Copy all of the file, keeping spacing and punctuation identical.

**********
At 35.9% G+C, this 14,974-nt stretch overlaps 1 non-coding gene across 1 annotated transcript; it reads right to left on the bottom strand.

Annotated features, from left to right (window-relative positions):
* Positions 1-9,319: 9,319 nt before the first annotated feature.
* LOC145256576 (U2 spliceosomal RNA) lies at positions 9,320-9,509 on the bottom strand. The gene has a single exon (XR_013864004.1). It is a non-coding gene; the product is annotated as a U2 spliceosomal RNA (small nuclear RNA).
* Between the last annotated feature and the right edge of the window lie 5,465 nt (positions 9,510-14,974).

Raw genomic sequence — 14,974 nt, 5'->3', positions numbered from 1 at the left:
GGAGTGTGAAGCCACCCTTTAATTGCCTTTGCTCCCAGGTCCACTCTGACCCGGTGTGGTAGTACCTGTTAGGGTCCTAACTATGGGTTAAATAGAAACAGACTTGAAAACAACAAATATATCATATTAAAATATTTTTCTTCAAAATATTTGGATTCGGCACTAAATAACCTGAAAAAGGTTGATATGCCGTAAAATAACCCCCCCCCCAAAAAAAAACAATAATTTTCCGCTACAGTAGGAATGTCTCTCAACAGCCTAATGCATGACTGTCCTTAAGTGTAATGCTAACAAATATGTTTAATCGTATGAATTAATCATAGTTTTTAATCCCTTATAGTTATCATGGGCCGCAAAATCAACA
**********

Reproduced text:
At 35.9% G+C, this 14,974-nt stretch overlaps 1 non-coding gene across 1 annotated transcript; it reads right to left on the bottom strand.

Annotated features, from left to right (window-relative positions):
* Positions 1-9,319: 9,319 nt before the first annotated feature.
* LOC145256576 (U2 spliceosomal RNA) lies at positions 9,320-9,509 on the bottom strand. The gene has a single exon (XR_013864004.1). It is a non-coding gene; the product is annotated as a U2 spliceosomal RNA (small nuclear RNA).
* Between the last annotated feature and the right edge of the window lie 5,465 nt (positions 9,510-14,974).

Raw genomic sequence — 14,974 nt, 5'->3', positions numbered from 1 at the left:
GGAGTGTGAAGCCACCCTTTAATTGCCTTTGCTCCCAGGTCCACTCTGACCCGGTGTGGTAGTACCTGTTAGGGTCCTAACTATGGGTTAAATAGAAACAGACTTGAAAACAACAAATATATCATATTAAAATATTTTTCTTCAAAATATTTGGATTCGGCACTAAATAACCTGAAAAAGGTTGATATGCCGTAAAATAACCCCCCCCCCAAAAAAAAACAATAATTTTCCGCTACAGTAGGAATGTCTCTCAACAGCCTAATGCATGACTGTCCTTAAGTGTAATGCTAACAAATATGTTTAATCGTATGAATTAATCATAGTTTTTAATCCCTTATAGTTATCATGGGCCGCAAAATCAACA